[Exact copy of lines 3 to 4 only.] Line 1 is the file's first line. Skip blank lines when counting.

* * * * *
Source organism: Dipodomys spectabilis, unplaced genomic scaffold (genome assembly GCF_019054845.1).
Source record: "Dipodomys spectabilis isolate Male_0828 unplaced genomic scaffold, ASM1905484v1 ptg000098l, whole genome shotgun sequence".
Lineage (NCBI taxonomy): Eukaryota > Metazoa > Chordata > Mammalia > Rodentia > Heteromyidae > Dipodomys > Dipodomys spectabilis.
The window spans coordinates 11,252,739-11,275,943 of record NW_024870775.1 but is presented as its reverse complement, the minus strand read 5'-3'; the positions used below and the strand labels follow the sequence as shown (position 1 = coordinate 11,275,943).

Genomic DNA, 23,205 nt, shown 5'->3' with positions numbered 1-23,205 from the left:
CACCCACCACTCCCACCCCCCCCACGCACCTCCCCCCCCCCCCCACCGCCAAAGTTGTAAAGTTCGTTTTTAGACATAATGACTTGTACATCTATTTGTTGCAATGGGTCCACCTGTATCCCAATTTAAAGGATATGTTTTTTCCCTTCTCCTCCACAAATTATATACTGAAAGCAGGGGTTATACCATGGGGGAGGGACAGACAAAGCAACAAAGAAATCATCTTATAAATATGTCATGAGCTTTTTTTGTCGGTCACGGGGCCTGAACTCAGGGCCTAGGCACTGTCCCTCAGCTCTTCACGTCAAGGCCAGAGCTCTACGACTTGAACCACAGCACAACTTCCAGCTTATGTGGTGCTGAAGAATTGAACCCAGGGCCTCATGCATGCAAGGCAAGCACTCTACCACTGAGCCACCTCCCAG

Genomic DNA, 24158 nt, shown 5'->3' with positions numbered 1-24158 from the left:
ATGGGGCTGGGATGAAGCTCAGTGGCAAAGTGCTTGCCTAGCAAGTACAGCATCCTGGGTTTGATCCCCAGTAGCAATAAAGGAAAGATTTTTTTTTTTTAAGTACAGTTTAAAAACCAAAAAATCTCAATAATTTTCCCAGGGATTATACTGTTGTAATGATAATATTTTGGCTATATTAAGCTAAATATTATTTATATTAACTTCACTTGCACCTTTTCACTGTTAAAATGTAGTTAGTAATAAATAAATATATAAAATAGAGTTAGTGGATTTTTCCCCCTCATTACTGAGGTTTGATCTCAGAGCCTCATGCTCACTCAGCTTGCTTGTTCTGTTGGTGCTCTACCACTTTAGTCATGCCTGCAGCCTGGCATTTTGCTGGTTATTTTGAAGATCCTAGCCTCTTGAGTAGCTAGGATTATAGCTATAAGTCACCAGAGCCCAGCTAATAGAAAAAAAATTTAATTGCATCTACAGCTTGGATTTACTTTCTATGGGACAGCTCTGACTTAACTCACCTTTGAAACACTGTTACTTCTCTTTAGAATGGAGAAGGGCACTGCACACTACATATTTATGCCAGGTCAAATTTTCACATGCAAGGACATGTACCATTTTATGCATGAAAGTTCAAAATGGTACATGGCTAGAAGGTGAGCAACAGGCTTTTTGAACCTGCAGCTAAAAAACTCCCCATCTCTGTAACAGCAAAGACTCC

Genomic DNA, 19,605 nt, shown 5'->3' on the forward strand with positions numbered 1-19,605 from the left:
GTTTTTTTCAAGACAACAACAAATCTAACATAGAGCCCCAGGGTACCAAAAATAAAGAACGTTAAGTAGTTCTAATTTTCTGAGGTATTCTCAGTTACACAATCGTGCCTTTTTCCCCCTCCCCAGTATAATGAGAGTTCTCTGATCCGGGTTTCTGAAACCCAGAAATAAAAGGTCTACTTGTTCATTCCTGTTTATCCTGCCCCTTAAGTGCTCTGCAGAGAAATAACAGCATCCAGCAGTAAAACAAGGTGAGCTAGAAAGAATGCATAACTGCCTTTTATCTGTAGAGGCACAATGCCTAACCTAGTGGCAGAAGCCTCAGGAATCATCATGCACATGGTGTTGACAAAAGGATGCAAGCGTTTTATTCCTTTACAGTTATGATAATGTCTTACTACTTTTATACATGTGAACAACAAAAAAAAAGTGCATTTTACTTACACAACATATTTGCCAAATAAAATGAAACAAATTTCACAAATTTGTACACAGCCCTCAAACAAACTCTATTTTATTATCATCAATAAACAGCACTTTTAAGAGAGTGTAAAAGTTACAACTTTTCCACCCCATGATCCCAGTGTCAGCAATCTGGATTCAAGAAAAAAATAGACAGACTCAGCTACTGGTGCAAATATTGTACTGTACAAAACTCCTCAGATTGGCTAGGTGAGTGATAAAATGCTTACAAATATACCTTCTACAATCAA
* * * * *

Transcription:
Lineage (NCBI taxonomy): Eukaryota > Metazoa > Chordata > Mammalia > Rodentia > Heteromyidae > Dipodomys > Dipodomys spectabilis.
The window spans coordinates 11,252,739-11,275,943 of record NW_024870775.1 but is presented as its reverse complement, the minus strand read 5'-3'; the positions used below and the strand labels follow the sequence as shown (position 1 = coordinate 11,275,943).